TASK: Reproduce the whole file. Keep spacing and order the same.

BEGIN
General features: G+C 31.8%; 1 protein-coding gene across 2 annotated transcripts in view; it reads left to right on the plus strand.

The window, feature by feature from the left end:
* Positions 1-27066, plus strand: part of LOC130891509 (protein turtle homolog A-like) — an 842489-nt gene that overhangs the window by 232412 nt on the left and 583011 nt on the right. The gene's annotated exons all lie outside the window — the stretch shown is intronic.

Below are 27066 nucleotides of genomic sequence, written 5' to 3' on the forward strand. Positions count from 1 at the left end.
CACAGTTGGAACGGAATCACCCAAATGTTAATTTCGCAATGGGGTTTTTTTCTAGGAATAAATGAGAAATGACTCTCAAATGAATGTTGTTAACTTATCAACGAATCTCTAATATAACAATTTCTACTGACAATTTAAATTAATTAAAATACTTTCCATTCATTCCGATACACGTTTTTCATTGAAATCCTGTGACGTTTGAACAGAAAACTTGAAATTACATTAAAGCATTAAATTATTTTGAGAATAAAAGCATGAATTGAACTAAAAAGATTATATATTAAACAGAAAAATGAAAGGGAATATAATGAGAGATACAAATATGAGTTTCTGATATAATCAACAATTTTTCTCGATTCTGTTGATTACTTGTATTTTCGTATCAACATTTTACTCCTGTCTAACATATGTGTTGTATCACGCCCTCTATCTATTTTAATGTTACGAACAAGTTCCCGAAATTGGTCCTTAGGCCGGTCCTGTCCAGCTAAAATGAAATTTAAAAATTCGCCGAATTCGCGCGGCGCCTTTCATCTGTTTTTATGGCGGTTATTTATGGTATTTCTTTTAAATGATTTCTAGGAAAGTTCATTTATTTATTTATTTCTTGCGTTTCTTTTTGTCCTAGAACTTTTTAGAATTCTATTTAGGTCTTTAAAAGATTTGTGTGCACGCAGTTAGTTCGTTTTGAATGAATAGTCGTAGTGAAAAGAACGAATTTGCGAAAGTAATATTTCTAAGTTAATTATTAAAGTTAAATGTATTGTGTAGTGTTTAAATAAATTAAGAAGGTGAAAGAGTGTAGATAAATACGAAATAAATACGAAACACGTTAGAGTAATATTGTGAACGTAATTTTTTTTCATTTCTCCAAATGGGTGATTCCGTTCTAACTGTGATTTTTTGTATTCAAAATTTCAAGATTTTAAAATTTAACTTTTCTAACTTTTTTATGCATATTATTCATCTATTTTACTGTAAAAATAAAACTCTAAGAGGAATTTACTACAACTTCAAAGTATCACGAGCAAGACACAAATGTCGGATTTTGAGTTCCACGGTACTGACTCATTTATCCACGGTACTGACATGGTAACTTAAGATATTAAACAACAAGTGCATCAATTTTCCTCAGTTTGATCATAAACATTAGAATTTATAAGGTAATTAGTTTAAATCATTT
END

General features: G+C 31.8%; 1 protein-coding gene across 2 annotated transcripts in view; it reads left to right on the plus strand.

The window, feature by feature from the left end:
* Positions 1-27066, plus strand: part of LOC130891509 (protein turtle homolog A-like) — an 842489-nt gene that overhangs the window by 232412 nt on the left and 583011 nt on the right. The gene's annotated exons all lie outside the window — the stretch shown is intronic.

Below are 27066 nucleotides of genomic sequence, written 5' to 3' on the forward strand. Positions count from 1 at the left end.
CACAGTTGGAACGGAATCACCCAAATGTTAATTTCGCAATGGGGTTTTTTTCTAGGAATAAATGAGAAATGACTCTCAAATGAATGTTGTTAACTTATCAACGAATCTCTAATATAACAATTTCTACTGACAATTTAAATTAATTAAAATACTTTCCATTCATTCCGATACACGTTTTTCATTGAAATCCTGTGACGTTTGAACAGAAAACTTGAAATTACATTAAAGCATTAAATTATTTTGAGAATAAAAGCATGAATTGAACTAAAAAGATTATATATTAAACAGAAAAATGAAAGGGAATATAATGAGAGATACAAATATGAGTTTCTGATATAATCAACAATTTTTCTCGATTCTGTTGATTACTTGTATTTTCGTATCAACATTTTACTCCTGTCTAACATATGTGTTGTATCACGCCCTCTATCTATTTTAATGTTACGAACAAGTTCCCGAAATTGGTCCTTAGGCCGGTCCTGTCCAGCTAAAATGAAATTTAAAAATTCGCCGAATTCGCGCGGCGCCTTTCATCTGTTTTTATGGCGGTTATTTATGGTATTTCTTTTAAATGATTTCTAGGAAAGTTCATTTATTTATTTATTTCTTGCGTTTCTTTTTGTCCTAGAACTTTTTAGAATTCTATTTAGGTCTTTAAAAGATTTGTGTGCACGCAGTTAGTTCGTTTTGAATGAATAGTCGTAGTGAAAAGAACGAATTTGCGAAAGTAATATTTCTAAGTTAATTATTAAAGTTAAATGTATTGTGTAGTGTTTAAATAAATTAAGAAGGTGAAAGAGTGTAGATAAATACGAAATAAATACGAAACACGTTAGAGTAATATTGTGAACGTAATTTTTTTTCATTTCTCCAAATGGGTGATTCCGTTCTAACTGTGATTTTTTGTATTCAAAATTTCAAGATTTTAAAATTTAACTTTTCTAACTTTTTTATGCATATTATTCATCTATTTTACTGTAAAAATAAAACTCTAAGAGGAATTTACTACAACTTCAAAGTATCACGAGCAAGACACAAATGTCGGATTTTGAGTTCCACGGTACTGACTCATTTATCCACGGTACTGACATGGTAACTTAAGATATTAAACAACAAGTGCATCAATTTTCCTCAGTTTGATCATAAACATTAGAATTTATAAGGTAATTAGTTTAAATCATTT